American College of Physicians Urges Adults to Get Recommended Vaccinations to Protect Against Preventable Diseases

Staying up to date on vaccinations can protect against influenza and other common illnesses

PHILADELPHIA August 3, 2023 – August is National Immunization Awareness Month and the American College of Physicians (ACP) is urging adults to get all of their recommended immunizations for protection against preventable diseases such as influenza, RSV, pneumonia, as well as COVID-19.

With the influenza season fast approaching, internal medicine physicians recommend their patients get immunized. Last year, influenza cases started early in the season and were severe requiring more hospitalizations early on than at any point in more than a decade.

As of April 2023, there were nearly 50 million reported cases of influenza requiring more than 25 million influenza medical visits, more than 600,000 related hospitalizations and nearly 60,000 influenza deaths.

However, each influenza season is different; patients are urged to get vaccinated to protect them from infection, missing work, hospitalization, or death. Adults who are 65 or older are at even higher risk for severe influenza-related complications and are now recommended to get a high-dose or adjuvanted vaccine, which can offer greater protection.

According to the Center for Disease Control and Prevention (CDC), vaccination coverage for all children as of April 15, 2023 (55.1%) is similar to the estimate at the same time in April 2022 (55.6%), 2.3 percentage points lower compared with same time in April 2021 (57.4%), and 7.1 percentage points lower than in April 2020 at the start of the pandemic (62.2%). National coverage for all adults, including Puerto Rico, is 2.0 percentage points higher this season compared with the same time last season (47.4% compared with 45.4%).

“Vaccinations are safe and effective – and all adults should get recommended vaccines to guard against serious health issues including influenza," said Omar T. Atiq, MD, FACP, ACP President. "Immunizations protect against health problems, hospitalization, or even death and help prevent the spread of disease, especially among those who are most vulnerable to serious complications."

Physicians and their patients are still encouraged to continue to utilize telehealth as deemed appropriate to discuss their health care (including discussions of needed vaccinations) and are also encouraged to visit their physician’s office or community-based vaccine providers (e.g., pharmacies) to receive influenza and other necessary vaccines.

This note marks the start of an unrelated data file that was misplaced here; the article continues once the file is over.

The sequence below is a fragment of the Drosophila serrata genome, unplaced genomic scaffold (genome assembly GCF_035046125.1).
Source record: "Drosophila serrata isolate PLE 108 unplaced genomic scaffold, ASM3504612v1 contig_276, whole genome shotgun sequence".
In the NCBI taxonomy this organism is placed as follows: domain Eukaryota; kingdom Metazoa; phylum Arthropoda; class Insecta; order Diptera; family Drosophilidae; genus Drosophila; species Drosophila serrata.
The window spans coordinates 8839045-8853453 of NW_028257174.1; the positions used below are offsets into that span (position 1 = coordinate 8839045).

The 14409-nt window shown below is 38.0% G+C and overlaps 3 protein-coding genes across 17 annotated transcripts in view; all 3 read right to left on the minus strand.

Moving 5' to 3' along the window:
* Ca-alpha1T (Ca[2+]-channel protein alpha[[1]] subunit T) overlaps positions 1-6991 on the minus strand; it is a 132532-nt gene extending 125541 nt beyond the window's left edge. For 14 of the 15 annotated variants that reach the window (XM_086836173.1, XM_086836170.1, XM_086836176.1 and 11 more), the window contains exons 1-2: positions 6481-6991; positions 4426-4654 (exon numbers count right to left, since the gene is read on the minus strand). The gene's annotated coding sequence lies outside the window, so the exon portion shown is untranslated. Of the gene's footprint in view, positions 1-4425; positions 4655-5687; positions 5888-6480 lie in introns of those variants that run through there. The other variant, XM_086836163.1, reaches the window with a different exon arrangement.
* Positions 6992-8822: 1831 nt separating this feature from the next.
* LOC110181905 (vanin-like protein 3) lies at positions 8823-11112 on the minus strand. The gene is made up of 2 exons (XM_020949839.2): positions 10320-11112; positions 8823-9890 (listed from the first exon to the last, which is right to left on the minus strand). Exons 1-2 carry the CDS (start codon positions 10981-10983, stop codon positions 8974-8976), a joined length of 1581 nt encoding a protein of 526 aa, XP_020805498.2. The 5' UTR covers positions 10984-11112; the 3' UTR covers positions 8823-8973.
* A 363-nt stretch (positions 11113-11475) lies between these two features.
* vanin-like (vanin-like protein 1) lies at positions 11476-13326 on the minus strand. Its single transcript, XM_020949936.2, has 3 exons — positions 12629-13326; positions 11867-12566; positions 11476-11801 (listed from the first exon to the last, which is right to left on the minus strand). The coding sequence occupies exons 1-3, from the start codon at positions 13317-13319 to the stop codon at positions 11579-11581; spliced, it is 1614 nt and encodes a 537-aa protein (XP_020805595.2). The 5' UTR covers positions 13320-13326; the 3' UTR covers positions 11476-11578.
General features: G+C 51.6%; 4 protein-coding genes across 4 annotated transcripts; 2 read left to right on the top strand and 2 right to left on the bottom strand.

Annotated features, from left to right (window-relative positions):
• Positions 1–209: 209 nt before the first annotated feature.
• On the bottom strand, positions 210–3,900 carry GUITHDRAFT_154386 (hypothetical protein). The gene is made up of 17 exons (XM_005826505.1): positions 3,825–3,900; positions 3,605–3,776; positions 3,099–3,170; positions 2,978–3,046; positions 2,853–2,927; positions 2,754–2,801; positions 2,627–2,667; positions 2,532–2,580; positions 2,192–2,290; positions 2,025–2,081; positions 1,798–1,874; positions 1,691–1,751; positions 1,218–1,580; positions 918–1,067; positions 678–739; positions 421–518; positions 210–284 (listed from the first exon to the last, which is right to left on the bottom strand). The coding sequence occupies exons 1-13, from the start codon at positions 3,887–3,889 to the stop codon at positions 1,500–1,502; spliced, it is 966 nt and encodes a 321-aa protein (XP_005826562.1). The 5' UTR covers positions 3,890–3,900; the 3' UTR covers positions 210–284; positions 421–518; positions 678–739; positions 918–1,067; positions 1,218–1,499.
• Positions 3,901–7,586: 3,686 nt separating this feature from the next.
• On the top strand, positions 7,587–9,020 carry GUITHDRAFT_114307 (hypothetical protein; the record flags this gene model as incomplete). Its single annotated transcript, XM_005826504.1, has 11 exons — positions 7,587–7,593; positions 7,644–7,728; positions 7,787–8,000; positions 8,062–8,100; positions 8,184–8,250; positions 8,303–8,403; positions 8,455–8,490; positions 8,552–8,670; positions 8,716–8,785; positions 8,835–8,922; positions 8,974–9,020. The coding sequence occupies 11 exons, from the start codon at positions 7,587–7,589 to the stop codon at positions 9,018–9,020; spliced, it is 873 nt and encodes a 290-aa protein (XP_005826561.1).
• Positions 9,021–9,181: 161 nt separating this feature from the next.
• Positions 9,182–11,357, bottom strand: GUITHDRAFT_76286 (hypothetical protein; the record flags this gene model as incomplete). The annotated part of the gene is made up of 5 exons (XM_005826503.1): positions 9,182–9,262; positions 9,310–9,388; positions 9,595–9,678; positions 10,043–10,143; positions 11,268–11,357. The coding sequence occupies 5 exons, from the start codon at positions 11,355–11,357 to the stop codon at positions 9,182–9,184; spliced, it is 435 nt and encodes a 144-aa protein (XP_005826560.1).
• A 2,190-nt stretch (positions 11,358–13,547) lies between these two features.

COVID-19 and influenza vaccinations are not the only important immunizations to help patients stay healthy. There are also new RSV vaccines available for older adults ages 60 and older. Other important adult immunizations include Tdap to protect against tetanus, diphtheria, and pertussis (whooping cough); pneumococcal to protect against pneumococcal pneumonia, bacteremia, and meningitis; HPV to prevent cervical, anal, and other cancers; hepatitis A and B; and herpes zoster to help prevent shingles. Each vaccine should be administered according to the Centers for Disease Control and Prevention’s (CDC’s) Advisory Committee on Immunization Practices (ACIP) guidelines for dosing and schedules. Patients should consult with their physician to determine which vaccines are recommended to them based on their age and risk conditions.

The latest adult immunization schedule and recommendations approved by the ACIP are published annually in Annals of Internal Medicine. ACP and other professional organizations reviewed and approved the schedule.

Additionally, ACP’s I Raise the Rates Adult Immunization Resource Hub has been updated and includes links to useful resources and important information to help physicians increase adult immunizations in their practice.


About the American College of Physicians

The American College of Physicians is the largest medical specialty organization in the United States with members in more than 145 countries worldwide. ACP membership includes 160,000 internal medicine physicians, related subspecialists, and medical students. Internal medicine physicians are specialists who apply scientific knowledge and clinical expertise to the diagnosis, treatment, and compassionate care of adults across the spectrum from health to complex illness. Follow ACP on Twitter, Instagram, and Facebook.

Contact: Andrew Hachadorian, (215) 351-2514,